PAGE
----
Electronic cigarette vapour is harmful to children, yet one in three adults are still not aware of its dangers, a new study has found.
The American Centre for Disease Control and Prevention (CDC) polled 4,127 adults in an online survey, asking if they thought that exposing secondhand e-cigarette vapour to children was harmful.
Just over 5 per cent of adults thought there was "no harm" to kids, while 40 per cent said they thought the secondhand smoke caused "little harm" or only "some harm".
"The bottom line is that kids should not be exposed to emissions from any type of tobacco product, irrespective of whether that product is smoked, smokeless or electronic," senior study author Brian King said.
"Although e-cigarette aerosol generally contains less harmful ingredients than secondhand smoke, it is not harmless; safer is not the same thing as safe.
"It's important for users of these products, particularly parents, to know the dangers of secondhand exposure to e-cigarette aerosol and to protect kids from the preventable health risk."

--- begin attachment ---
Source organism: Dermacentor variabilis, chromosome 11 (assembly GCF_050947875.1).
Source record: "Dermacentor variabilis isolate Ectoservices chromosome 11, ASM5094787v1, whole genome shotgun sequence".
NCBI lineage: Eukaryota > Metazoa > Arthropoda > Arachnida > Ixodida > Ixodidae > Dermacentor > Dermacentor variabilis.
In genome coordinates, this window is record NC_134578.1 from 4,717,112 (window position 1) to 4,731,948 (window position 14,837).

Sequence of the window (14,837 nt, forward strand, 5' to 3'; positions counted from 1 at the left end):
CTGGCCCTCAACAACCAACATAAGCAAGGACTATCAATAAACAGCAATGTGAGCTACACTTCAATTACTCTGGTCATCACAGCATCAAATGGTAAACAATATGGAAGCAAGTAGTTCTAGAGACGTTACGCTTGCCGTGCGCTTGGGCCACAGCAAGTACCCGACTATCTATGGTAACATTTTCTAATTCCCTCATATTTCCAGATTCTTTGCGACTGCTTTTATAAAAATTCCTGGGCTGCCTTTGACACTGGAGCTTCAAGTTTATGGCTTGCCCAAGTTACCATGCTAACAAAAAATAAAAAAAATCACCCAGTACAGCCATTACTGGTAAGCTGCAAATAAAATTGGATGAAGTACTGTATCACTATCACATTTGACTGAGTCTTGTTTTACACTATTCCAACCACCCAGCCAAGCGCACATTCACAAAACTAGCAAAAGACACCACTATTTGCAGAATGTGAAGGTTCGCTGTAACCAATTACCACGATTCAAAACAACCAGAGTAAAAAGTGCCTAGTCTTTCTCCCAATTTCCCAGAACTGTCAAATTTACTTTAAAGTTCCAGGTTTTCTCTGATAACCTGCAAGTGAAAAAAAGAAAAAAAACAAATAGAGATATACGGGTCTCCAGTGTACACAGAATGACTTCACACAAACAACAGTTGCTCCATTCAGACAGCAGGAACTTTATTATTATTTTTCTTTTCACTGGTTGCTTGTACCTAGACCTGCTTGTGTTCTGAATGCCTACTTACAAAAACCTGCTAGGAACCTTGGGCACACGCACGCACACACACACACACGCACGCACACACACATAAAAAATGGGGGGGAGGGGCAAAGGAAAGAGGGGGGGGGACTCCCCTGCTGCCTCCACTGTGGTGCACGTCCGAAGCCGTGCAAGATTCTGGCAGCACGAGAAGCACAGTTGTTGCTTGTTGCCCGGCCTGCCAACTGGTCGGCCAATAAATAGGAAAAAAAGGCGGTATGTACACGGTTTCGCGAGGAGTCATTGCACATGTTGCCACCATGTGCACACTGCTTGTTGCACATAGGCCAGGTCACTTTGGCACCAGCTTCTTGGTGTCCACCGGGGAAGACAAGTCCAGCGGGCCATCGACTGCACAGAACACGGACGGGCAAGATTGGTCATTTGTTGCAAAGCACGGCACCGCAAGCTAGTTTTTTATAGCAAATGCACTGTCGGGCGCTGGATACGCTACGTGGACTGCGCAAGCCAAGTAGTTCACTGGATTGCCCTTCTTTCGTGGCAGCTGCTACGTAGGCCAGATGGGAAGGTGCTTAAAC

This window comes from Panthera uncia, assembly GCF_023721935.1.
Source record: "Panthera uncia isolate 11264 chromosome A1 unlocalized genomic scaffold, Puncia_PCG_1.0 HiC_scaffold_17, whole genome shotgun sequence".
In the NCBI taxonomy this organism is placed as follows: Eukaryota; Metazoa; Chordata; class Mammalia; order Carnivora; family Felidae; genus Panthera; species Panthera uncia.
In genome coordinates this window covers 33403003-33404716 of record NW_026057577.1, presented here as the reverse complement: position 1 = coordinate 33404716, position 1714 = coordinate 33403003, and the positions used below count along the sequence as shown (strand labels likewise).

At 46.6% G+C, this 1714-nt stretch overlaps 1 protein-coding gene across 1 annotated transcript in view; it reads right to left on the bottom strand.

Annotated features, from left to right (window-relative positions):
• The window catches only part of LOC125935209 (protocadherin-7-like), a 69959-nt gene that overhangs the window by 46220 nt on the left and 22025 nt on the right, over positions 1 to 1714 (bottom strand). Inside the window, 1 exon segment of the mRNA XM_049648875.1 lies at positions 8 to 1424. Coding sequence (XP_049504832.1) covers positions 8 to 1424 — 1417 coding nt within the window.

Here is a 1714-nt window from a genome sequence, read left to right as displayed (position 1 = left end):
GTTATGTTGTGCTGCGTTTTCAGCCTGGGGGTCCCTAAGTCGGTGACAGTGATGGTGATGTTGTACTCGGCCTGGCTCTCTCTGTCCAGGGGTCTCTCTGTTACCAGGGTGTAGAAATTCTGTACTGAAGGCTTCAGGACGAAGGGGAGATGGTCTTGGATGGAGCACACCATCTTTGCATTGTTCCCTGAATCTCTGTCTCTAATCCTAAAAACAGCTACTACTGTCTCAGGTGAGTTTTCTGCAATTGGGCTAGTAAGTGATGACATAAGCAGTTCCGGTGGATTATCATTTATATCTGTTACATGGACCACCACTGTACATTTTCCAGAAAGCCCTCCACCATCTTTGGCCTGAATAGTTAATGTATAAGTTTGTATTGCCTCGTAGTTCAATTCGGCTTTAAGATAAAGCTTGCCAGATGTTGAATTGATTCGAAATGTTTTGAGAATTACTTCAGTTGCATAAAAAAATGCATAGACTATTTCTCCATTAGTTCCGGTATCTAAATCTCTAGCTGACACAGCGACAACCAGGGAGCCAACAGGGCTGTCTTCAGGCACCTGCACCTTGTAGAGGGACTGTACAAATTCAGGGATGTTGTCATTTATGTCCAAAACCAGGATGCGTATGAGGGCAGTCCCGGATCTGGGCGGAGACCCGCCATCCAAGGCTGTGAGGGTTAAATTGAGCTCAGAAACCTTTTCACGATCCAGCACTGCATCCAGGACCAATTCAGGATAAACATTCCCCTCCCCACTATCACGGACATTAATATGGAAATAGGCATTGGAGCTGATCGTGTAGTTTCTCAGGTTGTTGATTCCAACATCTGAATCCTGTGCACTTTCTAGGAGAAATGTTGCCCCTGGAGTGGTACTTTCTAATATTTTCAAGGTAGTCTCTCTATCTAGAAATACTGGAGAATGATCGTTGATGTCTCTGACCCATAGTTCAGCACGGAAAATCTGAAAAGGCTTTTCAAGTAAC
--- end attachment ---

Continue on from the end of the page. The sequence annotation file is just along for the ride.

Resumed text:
For those who are unfamiliar with e-cigarettes, the battery-powered devices use a heating element that turns liquid nicotine and flavourings into vapours that are then inhaled and blown out as secondhand smoke, not too dissimilar to regular cigarettes.
Long-term effects of exposure to the smoke, ingredients and flavourings in e-cigarettes are still unclear and although they are not as toxic as traditional cigarettes, they still emit harmful substances into the air and it is possible children are being exposed to nicotine and other harmful chemicals.
Of those surveyed, current e-cigarette users were 18 times more likely than those who have never tried the devices to think the secondhand vapours caused no harm to children.